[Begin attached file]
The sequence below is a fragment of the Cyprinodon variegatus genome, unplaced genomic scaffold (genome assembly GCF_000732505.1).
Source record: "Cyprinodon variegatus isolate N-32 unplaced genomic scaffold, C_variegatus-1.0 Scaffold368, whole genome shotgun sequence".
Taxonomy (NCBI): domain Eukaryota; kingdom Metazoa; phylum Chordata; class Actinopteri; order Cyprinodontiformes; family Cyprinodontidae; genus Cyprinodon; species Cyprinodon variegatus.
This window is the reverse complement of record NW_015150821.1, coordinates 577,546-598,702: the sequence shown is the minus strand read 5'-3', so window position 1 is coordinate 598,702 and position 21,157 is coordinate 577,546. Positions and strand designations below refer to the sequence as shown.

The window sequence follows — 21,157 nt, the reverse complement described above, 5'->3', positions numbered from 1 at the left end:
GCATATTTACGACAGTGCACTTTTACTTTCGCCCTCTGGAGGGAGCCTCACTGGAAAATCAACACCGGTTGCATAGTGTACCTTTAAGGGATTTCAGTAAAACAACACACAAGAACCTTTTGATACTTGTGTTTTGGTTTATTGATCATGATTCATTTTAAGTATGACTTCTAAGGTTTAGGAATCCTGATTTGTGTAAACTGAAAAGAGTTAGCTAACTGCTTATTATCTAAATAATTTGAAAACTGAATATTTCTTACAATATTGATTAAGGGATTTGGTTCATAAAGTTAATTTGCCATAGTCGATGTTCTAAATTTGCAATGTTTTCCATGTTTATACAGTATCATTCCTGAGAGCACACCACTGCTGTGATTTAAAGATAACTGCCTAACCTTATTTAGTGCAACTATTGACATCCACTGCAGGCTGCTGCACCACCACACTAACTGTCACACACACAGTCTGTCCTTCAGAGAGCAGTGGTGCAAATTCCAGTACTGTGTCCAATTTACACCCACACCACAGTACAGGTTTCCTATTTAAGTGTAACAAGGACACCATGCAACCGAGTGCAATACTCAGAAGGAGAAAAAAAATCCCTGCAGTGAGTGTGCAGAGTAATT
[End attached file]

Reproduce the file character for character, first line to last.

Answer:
The sequence below is a fragment of the Cyprinodon variegatus genome, unplaced genomic scaffold (genome assembly GCF_000732505.1).
Source record: "Cyprinodon variegatus isolate N-32 unplaced genomic scaffold, C_variegatus-1.0 Scaffold368, whole genome shotgun sequence".
Taxonomy (NCBI): domain Eukaryota; kingdom Metazoa; phylum Chordata; class Actinopteri; order Cyprinodontiformes; family Cyprinodontidae; genus Cyprinodon; species Cyprinodon variegatus.
This window is the reverse complement of record NW_015150821.1, coordinates 577,546-598,702: the sequence shown is the minus strand read 5'-3', so window position 1 is coordinate 598,702 and position 21,157 is coordinate 577,546. Positions and strand designations below refer to the sequence as shown.

The window sequence follows — 21,157 nt, the reverse complement described above, 5'->3', positions numbered from 1 at the left end:
GCATATTTACGACAGTGCACTTTTACTTTCGCCCTCTGGAGGGAGCCTCACTGGAAAATCAACACCGGTTGCATAGTGTACCTTTAAGGGATTTCAGTAAAACAACACACAAGAACCTTTTGATACTTGTGTTTTGGTTTATTGATCATGATTCATTTTAAGTATGACTTCTAAGGTTTAGGAATCCTGATTTGTGTAAACTGAAAAGAGTTAGCTAACTGCTTATTATCTAAATAATTTGAAAACTGAATATTTCTTACAATATTGATTAAGGGATTTGGTTCATAAAGTTAATTTGCCATAGTCGATGTTCTAAATTTGCAATGTTTTCCATGTTTATACAGTATCATTCCTGAGAGCACACCACTGCTGTGATTTAAAGATAACTGCCTAACCTTATTTAGTGCAACTATTGACATCCACTGCAGGCTGCTGCACCACCACACTAACTGTCACACACACAGTCTGTCCTTCAGAGAGCAGTGGTGCAAATTCCAGTACTGTGTCCAATTTACACCCACACCACAGTACAGGTTTCCTATTTAAGTGTAACAAGGACACCATGCAACCGAGTGCAATACTCAGAAGGAGAAAAAAAATCCCTGCAGTGAGTGTGCAGAGTAATT